Album review: Interpol, ‘Interpol’

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Interpol returns after three years with its fourth album, self-titling the release (on the Matador label) as if to remind people who it is. On its 2002 full-length debut, “Turn on the Bright Lights,” the New York City quartet made an instant impact by overlapping baritone-voiced cool, jagged guitars, elastic bass lines and a penchant for sudden, tension-busting choruses. But since then the songs have lost some snap and “Interpol” fails to reverse the trend.

Still, the band sounds terrific. Alan Moulder’s mix highlights the intricate work of the rhythm section and the textural details that have always lurked on the fringes of Interpol’s best songs. But this time, those details — the syncopated rumble of a kick drum, the nimble allure of a bass line — supersede the tunes. Moulder lasers in on Carlos Dengler’s bass, and for good reason: Dengler not only wins the band’s best-dressed award, he’s also its finest musician. But he quit Interpol after the recording sessions for this album, and its lack of focus may explain why.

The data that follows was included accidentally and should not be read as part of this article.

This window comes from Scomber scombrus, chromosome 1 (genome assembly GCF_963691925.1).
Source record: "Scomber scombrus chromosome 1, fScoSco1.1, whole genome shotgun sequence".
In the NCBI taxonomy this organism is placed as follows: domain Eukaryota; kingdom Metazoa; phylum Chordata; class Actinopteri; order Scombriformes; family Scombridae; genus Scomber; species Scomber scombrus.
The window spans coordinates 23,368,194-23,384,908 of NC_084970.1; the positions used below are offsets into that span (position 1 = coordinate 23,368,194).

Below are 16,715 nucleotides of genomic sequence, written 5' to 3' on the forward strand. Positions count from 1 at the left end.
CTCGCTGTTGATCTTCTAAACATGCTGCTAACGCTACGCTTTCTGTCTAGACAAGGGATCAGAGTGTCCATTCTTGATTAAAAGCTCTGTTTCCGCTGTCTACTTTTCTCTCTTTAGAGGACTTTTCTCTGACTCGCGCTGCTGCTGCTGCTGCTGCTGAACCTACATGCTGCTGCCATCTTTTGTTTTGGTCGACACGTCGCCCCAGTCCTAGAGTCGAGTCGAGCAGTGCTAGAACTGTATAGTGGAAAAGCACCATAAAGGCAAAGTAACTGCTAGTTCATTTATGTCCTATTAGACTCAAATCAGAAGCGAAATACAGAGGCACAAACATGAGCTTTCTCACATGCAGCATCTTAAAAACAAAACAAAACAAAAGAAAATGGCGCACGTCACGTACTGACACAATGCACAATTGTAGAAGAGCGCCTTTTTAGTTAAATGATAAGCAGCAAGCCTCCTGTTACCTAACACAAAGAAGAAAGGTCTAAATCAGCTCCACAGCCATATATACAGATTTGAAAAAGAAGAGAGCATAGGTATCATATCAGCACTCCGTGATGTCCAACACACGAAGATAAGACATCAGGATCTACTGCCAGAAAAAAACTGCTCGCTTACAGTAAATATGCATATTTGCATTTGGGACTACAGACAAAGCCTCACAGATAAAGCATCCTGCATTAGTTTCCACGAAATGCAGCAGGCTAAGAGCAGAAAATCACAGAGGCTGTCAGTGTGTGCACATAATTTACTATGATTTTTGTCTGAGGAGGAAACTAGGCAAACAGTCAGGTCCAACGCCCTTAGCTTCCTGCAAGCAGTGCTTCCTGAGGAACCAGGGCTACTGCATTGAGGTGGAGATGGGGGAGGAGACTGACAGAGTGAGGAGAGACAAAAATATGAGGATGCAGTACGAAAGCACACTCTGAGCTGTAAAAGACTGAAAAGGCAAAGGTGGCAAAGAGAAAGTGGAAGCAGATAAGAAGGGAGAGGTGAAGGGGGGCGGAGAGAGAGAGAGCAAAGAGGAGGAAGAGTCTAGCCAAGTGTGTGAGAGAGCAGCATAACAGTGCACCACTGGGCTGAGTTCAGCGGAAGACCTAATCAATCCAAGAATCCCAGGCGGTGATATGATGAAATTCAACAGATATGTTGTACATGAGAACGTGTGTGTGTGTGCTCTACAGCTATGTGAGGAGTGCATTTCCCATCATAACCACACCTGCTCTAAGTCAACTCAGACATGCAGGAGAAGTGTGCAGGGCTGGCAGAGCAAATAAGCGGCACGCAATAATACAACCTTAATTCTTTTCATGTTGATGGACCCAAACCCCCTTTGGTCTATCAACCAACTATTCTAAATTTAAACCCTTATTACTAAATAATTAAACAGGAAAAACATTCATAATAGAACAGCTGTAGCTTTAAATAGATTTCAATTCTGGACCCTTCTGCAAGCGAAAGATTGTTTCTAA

The songs trace the arch of an unraveling relationship, as need gives way to obsession, desperation and finally despair. Singer Paul Banks turns a few cutting phrases (“I did not take to analysis/So I had to make up my mind”), bringing a bit of dark humor to what is otherwise a somber, even morose, cycle of late-night soul-purging.

“Lights” presents an excellent summation of Interpol’s ability to deliver slow-burn payoff. Unfortunately, nothing else on the album approaches that level of structured brilliance. What we get are bits and pieces of promising music without strong foundations. The last half of the album in particular presents a major drop-off, with songs adrift in the same distressed landscape of atmospheric guitars and tepid rhythm. Sometimes a promising start (the guitar/drums interplay that ushers in “Safe Without”) fails to go anywhere, other times suspect ideas (the clunky piano in “Try It On”) derail a song from the start. As meticulously as these sounds and instruments are recorded, as beautiful and haunting as they sometimes sound, they don’t add up to more than one or two truly memorable songs.

—Greg Kot



Matador/Soft Limit

Two stars out of four